Success is all in a (nick)name at Folk Fest

It sounds like a kitchen meltdown at a Cracker Barrel in some Appalachian hollow. Instead, they are but a few of the nicknames of artists showing this weekend at Folk Fest, the annual extravaganza of self-taught art at the North Atlanta Trade Center in Norcross.

Some folk art aficionados sniff at the profusion of folk artist handles and try to come up with joke nicknames of their own, such as Sweet Tater (wait, that one's taken!), Doodle Bug, Butter Bean, Sweet Pea or Sweet Tea (sweetness being popular in these parts).

But John Paul Daniel, who for nearly two decades under the handle of Bebo has specialized in brightly colored wooden cutouts of animals and bluesmen and signs with 12-step-style affirmative messages, called the trend a "natural occurrence."

"A whole generation of folk artists have died and we've got a new generation," the Kingston Springs, Tenn., artist explained this week as he packed up paintings for Folk Fest. "I just love some of the new guys coming in making stuff. I think everybody's just following their path, man."

Before he became a folk artist, Daniel/Bebo was a songwriter-musician knocking around Nashville, where he became accustomed to artists taking on names other than the ones their parents gave them.

"The public doesn't know but a lot of people have these fancy names they make up and then the checks come to Robert Zimmerman," he said of Bob Dylan.

As for himself, Daniel explained that Bebo came to him in a dream in the early '90s and he put it to work to distinguish his budding art career from his music one. He's thought about switching to his real name to honor his mother after she died recently. He also one time, just for fun, signed some "crazy" paintings Chicken Dumpling. But a generation of customers knows him as Bebo, something he doesn't take lightly.

"I was talking to a buddy and he said, 'Man, you've got a brand!'" he said. Thus Bebo keeps on truckin'.

Here's the back story on some other nicknames at Folk Fest:

Blacktop: More than 20 years ago, coworkers dubbed Ken Gentle this name when he managed eight Hewlett-Packard locations in three states, burning up and down the road. After all those miles, he took early retirement and returned to painting a dozen years ago, his materials including tar and tar paper.

"It just seemed natural to sign my work as Blacktop," said the Rome artist who specializes in depictions of birds and rural landscapes. He is introducing works in a new dab-painting style at his Folk Fest booth.

Buttermilkloaf: At middle school in Gainesville, where meatloaf was a hot cafeteria item, a friend started funning with Michael Arteaga, calling him Buttermilkloaf.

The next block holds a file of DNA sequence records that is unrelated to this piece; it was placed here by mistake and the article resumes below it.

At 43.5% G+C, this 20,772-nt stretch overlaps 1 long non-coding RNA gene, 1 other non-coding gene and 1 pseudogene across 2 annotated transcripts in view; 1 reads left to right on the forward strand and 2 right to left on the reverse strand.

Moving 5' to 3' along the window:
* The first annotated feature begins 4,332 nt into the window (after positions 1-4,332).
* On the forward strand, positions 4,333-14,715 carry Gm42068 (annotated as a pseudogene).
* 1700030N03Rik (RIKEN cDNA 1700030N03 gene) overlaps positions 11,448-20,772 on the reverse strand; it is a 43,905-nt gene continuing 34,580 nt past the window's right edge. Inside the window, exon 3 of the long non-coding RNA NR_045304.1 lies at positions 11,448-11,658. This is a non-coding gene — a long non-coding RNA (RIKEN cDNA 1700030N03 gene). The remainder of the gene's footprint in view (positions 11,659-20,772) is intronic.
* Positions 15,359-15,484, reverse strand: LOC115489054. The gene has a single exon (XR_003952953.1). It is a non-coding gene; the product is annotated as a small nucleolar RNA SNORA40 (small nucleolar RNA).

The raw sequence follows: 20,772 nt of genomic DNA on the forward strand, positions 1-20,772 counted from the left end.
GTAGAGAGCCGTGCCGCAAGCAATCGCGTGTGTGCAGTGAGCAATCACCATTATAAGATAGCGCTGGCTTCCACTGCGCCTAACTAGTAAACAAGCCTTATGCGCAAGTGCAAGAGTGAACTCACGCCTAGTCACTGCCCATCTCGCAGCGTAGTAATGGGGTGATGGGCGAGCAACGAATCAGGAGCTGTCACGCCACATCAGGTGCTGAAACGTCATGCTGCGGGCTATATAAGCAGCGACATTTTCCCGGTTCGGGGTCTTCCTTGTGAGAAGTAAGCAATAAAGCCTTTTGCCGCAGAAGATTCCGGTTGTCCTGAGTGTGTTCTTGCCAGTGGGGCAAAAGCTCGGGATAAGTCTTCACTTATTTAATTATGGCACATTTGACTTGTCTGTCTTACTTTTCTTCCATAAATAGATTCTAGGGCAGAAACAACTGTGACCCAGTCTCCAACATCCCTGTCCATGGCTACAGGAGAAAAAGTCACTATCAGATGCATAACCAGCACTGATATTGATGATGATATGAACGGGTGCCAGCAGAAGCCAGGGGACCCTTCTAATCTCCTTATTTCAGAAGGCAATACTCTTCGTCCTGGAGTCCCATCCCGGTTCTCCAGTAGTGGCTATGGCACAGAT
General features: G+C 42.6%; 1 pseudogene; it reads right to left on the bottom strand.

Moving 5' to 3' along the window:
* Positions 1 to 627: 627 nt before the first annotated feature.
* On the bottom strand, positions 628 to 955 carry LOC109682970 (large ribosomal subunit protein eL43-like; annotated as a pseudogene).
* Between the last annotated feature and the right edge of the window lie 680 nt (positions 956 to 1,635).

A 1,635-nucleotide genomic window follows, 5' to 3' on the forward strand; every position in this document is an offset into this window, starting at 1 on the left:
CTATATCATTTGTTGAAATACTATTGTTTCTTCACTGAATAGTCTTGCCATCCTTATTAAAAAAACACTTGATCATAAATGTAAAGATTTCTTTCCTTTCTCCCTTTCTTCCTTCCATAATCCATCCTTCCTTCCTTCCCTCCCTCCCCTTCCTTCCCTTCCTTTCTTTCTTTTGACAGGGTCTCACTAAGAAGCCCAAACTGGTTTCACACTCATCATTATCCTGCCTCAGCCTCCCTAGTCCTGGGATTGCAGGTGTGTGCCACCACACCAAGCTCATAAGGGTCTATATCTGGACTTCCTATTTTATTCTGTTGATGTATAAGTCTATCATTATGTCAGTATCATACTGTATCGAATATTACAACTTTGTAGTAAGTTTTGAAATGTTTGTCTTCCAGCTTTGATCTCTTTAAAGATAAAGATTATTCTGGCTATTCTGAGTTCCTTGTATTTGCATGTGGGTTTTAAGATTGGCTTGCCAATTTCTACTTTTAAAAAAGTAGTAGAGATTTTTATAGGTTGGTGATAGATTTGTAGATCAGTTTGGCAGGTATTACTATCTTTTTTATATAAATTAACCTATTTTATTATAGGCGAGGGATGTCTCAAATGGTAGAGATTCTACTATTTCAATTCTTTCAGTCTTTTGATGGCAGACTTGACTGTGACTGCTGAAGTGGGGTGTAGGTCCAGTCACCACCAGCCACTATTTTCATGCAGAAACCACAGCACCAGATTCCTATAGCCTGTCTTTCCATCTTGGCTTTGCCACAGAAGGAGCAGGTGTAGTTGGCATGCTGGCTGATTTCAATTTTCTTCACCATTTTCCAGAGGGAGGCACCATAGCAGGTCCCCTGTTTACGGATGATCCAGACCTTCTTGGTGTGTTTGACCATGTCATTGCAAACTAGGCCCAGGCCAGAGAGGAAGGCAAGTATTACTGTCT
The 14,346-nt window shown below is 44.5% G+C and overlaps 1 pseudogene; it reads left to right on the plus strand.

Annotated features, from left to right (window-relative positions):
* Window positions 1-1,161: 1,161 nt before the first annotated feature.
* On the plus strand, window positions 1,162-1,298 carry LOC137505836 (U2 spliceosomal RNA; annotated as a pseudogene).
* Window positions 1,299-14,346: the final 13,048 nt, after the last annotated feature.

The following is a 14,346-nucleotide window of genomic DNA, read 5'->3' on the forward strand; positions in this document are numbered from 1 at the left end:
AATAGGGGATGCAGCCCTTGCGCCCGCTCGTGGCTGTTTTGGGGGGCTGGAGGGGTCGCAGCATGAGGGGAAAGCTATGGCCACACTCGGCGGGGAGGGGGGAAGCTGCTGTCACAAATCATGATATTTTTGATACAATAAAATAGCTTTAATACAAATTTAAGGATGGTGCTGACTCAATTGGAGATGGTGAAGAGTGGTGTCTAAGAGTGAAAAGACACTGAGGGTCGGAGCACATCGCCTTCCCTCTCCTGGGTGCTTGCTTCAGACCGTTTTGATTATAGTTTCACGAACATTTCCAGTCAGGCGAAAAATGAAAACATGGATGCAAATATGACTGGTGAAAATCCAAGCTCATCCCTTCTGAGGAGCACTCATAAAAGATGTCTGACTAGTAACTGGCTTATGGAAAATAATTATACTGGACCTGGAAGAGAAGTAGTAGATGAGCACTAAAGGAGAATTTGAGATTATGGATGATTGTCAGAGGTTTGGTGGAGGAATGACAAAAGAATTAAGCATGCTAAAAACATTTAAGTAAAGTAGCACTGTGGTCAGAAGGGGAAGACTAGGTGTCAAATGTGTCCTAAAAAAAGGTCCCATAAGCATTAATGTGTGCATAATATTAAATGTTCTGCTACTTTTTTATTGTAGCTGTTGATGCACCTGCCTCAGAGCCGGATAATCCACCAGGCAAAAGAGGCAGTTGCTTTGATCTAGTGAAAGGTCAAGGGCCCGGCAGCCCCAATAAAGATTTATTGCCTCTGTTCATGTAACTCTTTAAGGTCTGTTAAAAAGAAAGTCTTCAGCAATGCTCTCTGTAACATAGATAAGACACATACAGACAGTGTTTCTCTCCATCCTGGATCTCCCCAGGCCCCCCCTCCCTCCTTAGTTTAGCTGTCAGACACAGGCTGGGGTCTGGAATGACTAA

"It doesn't really make any sense," Arteaga, now 30, acknowledged. "Nonetheless, children kept calling me that." Friends continued to into his 20s.

Arteaga had long painted outdoors — on walls and buildings and trees — when he moved to Germany in 2008 and joined the street art movement there, creating his paintings of animals on boards that he left here and there for the taking. Other street artists encouraged him to come up with a signature. Unable to think of anything else, Buttermilkloaf was reborn.

Now hooked up with his first gallery, Dawsonville's Around Back at Rocky's Place, he'll be making his debut appearance at Folk Fest. But Buttermilkloaf doesn't consider himself a folk artist.

"I don't know about putting myself into a genre," he said. "That's for after I'm dead."

Bailey Jack: Her moniker immediately recalls Billy Jack, but the upbeat Cartersville artist known for peaceable landscapes and still lifes would seem the least likely person at the North Atlanta Trade Center this weekend to thwack a bad guy like the ultra-violent action film hero.

When she was setting up an art business account in 2003, a bank clerk asked C. Bailey Jackson, who formerly worked in retail sales, if her first name was spelled "See."

"'No,' I replied. He then said, 'Oh, "Sea" — is that correct?' I knew I needed a new signature."

She went for Bailey Jack because she grew up admiring many male artists and also believed a male-sounding name would benefit her when her pieces were juried for festivals and shows.

"I still had no confidence in my work," she recounted.

Over a decade of full-time art-making, that has completely changed for Bailey Jack, who will share a Folk Fest booth with her buddy Blacktop. And if you don't believe it, she might just go all Billy Jack on you.

Event preview

Folk Fest

5-10 p.m. Friday: Meet the Artists Party and show opening ($15, includes readmission all weekend). 10 a.m.-7 p.m. Saturday. 10 a.m.-5 p.m. Sunday. ($7; free for ages 16 and under). North Atlanta Trade Center, 1700 Jeurgens Court, Norcross (Exit 101 off I-85). 770-532-1115, www.slotinfolkart.com.

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